“The vibe was great. Electric, at times,” Altrui reports. “I think that any time you have a group of people learning or teaching joyfully, or doing something new and exciting, the energy is going to reflect that. Everyone was really fun and supportive, which promoted risk-taking, which in turn promoted growth.”
With the project “Maze Makers”, participants generate ideas on how to teach collaboration and interpretation via the development of sculptural narratives.
The pedagogy was by far the most inspiring part of the week for Boynton:
“The pacing, the set-up, the open-ended inquiry, the way that teamwork was facilitated and propelled along. It was a model of what a classroom could and should be, whether maker activities are at its center or not: a reminder that we are all asking students to design and make something, and that the same principles apply to teaching them no matter what. The camp made me see that all teaching, all disciplines, need to focus on, first and foremost, observations, questions, and dialogue.”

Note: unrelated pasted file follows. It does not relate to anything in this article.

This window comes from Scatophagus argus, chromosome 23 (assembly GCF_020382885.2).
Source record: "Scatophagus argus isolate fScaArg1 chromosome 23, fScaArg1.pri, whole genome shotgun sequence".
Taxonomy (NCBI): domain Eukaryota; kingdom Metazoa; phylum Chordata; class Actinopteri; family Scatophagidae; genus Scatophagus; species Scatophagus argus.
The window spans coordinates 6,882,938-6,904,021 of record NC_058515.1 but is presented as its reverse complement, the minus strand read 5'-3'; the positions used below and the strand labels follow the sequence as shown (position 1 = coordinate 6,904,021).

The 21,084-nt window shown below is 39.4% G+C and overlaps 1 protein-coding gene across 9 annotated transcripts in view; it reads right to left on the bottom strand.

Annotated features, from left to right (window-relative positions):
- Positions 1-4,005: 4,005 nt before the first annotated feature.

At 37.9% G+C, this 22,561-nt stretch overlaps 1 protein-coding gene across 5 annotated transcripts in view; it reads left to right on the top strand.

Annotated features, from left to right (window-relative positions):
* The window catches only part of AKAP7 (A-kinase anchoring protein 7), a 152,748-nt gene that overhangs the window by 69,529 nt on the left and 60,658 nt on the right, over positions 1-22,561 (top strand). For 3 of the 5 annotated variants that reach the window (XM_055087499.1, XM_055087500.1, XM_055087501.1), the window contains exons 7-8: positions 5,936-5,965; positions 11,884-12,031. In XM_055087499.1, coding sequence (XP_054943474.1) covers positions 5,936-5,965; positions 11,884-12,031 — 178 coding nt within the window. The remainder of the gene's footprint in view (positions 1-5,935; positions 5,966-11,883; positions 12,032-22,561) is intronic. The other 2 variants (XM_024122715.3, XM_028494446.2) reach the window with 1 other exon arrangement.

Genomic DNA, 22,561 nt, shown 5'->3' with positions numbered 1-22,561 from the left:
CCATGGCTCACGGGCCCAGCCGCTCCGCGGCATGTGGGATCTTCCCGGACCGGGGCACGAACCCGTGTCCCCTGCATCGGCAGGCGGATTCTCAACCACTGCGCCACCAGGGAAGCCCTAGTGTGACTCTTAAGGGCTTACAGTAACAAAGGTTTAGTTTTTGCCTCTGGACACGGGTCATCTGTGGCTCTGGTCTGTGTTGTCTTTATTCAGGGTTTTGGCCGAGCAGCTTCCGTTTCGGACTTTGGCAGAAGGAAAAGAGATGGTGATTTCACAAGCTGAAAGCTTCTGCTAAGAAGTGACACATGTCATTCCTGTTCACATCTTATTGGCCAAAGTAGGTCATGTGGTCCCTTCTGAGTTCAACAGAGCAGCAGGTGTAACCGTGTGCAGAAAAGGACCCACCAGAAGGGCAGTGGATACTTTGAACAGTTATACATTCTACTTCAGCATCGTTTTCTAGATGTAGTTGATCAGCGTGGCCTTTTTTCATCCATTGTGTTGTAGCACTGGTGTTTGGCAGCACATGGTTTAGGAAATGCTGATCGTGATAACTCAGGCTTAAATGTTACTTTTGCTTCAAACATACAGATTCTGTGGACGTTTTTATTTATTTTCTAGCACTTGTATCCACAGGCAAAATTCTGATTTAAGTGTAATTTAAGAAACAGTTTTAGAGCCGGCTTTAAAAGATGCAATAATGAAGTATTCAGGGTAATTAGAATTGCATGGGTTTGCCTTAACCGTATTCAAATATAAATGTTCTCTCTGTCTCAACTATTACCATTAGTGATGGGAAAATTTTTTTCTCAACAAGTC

Making as the Center of Learning
Indeed, the act of making is at the very center of learning: making meaning of words, stories, histories, scientific discoveries, and mathematical equations — and then making our own creations, our own solutions, and our own stories.
In this day and age, a teacher’s wish list for their school or the education system at large can feel daunting, at best.
Mehari meditates on the possibility of creating schools where students could actually choose what they want to work on and delve deep into a topic.
Huxtable hopes to design curriculum “that empowers students to extend their thinking beyond just the successful completion of a task.”
Participants learn about the power of presentation through their balanced Maze Makers projects.
Altrui wonders at the interwoven complexities of student and family engagement in schools — the possibility that could come with making education a cultural activity (learning as “something you do beyond 3:00 p.m., in a specific building, with specific people”), and the importance of bringing shop class back to school.
And Boynton questions: “How can we all resist stale habits of thinking and seeing?”
We find hope in the process of making, and in educators like Mehari, Huxtable, Altrui, Boynton, and the countless others who persist in their belief that transformative making can exist in every classroom — and in truth, that transformative making alters who we are as teachers, learners, and human beings for the better.